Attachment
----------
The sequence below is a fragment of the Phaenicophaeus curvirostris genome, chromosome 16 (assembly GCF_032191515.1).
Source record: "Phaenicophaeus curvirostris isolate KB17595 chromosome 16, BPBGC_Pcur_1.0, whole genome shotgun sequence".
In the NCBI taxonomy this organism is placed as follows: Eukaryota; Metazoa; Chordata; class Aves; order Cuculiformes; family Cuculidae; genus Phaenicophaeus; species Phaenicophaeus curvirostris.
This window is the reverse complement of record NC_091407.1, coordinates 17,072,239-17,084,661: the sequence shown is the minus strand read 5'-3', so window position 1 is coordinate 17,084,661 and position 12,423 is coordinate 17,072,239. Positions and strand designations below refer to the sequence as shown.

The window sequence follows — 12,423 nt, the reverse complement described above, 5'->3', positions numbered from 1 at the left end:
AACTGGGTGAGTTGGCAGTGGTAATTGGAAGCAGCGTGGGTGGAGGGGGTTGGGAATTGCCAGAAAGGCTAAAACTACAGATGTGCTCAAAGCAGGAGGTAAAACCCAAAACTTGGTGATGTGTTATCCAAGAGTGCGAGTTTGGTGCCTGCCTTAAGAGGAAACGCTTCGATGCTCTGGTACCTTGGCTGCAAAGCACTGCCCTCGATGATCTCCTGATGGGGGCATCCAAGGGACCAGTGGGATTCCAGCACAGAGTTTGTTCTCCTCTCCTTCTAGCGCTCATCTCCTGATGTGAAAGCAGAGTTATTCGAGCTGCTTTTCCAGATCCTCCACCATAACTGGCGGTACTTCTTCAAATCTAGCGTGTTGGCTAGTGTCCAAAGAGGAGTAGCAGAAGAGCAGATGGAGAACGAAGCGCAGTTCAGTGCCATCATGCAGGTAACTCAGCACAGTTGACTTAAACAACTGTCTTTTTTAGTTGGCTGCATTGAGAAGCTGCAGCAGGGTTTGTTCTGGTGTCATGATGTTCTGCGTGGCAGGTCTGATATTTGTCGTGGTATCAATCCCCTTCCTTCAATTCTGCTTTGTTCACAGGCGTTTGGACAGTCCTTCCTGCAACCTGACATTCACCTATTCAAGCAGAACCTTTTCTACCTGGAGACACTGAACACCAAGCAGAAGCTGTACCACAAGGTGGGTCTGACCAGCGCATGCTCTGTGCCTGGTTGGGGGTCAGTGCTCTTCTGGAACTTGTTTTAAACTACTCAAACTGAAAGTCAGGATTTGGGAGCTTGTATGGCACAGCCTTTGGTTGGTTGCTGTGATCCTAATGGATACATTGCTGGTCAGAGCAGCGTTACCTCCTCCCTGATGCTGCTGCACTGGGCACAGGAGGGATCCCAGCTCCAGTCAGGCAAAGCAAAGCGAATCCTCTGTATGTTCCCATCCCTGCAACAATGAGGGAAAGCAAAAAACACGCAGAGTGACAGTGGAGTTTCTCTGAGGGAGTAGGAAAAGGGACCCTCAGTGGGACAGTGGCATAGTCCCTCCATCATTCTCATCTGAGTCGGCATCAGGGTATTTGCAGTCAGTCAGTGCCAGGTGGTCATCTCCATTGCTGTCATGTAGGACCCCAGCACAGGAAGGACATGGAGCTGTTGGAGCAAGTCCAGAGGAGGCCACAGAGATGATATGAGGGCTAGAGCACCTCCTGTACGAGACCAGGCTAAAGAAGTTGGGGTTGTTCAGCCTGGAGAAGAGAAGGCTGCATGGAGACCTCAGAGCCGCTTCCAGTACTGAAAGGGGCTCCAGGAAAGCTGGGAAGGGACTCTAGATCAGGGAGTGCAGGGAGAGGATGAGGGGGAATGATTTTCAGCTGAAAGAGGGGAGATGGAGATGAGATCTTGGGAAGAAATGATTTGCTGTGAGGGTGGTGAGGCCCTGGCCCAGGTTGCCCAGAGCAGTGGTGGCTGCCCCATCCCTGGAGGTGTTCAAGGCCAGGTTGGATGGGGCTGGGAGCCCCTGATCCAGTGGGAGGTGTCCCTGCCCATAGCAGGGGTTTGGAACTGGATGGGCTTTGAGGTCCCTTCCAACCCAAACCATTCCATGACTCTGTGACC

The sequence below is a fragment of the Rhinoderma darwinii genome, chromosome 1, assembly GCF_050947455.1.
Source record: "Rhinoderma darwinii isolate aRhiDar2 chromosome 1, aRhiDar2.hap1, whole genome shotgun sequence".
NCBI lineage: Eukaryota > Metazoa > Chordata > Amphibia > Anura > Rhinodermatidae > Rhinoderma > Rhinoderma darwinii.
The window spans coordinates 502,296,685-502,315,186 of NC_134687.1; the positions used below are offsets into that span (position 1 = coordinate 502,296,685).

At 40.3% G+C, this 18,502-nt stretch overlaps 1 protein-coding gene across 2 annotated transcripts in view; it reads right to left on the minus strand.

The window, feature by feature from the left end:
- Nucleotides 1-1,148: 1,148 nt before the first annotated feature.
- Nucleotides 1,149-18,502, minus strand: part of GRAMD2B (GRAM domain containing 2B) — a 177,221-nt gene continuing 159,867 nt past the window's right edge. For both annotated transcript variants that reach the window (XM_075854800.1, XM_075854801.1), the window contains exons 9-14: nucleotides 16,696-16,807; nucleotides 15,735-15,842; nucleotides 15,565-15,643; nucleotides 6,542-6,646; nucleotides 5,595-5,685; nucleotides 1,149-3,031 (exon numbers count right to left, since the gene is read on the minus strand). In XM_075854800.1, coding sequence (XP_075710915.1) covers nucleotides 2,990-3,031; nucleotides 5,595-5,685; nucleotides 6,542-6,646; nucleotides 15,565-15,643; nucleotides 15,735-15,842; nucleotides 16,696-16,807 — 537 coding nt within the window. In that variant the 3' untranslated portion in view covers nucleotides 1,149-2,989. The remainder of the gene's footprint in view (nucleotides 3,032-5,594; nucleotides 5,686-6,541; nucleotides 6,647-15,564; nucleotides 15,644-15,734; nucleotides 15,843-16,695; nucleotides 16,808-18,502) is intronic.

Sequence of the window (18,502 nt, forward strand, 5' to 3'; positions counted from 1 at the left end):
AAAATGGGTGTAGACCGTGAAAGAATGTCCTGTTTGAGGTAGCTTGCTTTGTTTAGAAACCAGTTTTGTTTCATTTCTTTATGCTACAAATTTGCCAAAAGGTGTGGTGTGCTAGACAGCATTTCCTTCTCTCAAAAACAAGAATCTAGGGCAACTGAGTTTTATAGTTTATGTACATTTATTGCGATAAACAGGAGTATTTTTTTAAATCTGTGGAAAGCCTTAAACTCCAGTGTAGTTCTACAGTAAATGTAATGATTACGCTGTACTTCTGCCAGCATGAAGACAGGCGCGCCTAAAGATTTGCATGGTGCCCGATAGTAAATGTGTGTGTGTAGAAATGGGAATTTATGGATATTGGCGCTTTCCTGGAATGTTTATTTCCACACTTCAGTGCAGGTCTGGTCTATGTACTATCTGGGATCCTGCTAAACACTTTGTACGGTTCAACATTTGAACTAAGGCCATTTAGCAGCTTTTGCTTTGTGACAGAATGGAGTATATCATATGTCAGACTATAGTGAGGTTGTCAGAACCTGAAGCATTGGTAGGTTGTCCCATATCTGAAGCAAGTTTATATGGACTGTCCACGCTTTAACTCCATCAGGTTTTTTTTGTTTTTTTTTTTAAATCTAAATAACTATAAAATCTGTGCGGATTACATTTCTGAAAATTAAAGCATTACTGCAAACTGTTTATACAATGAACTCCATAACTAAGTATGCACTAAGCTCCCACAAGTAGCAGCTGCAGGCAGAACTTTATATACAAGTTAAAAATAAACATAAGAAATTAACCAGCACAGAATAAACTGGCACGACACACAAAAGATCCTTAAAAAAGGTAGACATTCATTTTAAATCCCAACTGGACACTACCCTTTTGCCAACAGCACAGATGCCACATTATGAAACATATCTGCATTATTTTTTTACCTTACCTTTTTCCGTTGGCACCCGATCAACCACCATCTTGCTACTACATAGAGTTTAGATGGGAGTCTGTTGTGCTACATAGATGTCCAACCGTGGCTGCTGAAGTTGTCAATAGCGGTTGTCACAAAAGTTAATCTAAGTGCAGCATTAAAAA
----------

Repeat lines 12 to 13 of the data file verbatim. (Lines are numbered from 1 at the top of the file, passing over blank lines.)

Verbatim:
The window, feature by feature from the left end:
- Nucleotides 1-1,148: 1,148 nt before the first annotated feature.